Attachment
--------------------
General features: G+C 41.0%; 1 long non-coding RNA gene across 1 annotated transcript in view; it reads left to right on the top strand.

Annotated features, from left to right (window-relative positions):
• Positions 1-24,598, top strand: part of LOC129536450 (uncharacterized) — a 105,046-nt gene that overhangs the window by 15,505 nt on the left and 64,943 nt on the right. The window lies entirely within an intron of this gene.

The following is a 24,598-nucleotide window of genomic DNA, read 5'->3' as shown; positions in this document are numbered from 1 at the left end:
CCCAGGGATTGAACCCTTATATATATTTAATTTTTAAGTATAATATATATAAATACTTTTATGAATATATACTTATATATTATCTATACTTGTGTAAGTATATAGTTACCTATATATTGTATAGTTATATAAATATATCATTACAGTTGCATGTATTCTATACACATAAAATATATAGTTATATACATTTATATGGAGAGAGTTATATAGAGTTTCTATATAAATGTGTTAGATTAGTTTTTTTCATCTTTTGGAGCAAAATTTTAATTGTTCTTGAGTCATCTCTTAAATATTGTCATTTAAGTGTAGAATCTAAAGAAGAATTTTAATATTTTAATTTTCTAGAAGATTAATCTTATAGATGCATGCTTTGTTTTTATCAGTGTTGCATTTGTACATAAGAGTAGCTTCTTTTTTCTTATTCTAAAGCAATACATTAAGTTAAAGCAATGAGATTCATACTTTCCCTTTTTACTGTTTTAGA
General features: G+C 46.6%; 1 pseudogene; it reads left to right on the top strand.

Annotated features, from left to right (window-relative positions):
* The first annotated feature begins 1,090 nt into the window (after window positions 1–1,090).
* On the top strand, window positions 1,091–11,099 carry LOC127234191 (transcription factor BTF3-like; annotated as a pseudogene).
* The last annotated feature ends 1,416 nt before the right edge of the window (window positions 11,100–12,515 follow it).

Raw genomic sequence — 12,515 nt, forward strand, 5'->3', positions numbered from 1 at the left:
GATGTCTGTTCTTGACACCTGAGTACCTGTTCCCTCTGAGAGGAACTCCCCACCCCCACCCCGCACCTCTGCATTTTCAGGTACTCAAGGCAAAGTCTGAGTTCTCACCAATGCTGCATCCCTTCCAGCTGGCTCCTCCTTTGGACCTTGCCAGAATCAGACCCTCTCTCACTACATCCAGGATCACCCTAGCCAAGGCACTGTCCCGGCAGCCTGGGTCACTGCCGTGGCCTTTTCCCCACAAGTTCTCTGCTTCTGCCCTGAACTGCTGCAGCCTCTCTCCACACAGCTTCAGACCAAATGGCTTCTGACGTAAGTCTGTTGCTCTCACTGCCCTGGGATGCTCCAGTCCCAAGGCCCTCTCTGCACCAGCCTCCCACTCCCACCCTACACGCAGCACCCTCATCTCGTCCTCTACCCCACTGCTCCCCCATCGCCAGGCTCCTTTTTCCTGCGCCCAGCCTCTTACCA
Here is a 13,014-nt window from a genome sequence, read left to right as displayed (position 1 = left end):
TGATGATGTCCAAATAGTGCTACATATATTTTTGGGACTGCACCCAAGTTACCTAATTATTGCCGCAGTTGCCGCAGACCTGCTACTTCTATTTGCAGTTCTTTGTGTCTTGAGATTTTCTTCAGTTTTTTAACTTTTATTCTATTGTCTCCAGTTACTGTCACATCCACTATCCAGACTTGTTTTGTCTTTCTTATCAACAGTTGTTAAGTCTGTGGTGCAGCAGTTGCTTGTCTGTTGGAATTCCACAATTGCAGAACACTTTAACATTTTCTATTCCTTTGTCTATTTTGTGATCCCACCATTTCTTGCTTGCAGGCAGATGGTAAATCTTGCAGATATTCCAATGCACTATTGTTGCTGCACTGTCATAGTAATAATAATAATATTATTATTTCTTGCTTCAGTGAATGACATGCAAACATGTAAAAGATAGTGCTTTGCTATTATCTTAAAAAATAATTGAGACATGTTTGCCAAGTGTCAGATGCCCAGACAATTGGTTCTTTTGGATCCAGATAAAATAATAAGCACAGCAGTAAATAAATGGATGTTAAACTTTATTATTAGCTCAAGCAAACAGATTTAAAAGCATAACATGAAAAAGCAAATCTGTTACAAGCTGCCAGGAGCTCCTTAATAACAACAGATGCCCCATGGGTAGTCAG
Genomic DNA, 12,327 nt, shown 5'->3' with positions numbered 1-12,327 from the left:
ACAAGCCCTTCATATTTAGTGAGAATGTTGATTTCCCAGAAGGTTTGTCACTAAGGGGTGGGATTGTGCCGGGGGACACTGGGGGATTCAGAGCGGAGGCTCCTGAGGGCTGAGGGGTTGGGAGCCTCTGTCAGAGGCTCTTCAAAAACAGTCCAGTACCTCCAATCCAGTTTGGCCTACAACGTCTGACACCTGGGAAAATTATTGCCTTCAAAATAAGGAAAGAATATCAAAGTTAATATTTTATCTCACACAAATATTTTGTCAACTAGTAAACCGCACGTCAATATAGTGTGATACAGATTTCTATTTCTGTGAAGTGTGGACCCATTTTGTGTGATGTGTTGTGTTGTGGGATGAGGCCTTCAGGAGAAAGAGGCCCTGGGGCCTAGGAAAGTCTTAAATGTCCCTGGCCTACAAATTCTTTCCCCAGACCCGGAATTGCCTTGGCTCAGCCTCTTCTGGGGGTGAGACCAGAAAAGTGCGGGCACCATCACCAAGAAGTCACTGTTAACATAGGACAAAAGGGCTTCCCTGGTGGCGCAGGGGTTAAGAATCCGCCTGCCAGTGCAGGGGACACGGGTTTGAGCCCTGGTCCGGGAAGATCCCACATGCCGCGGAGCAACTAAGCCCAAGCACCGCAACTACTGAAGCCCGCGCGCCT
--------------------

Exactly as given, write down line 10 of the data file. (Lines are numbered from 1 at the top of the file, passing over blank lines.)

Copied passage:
* The last annotated feature ends 1,416 nt before the right edge of the window (window positions 11,100–12,515 follow it).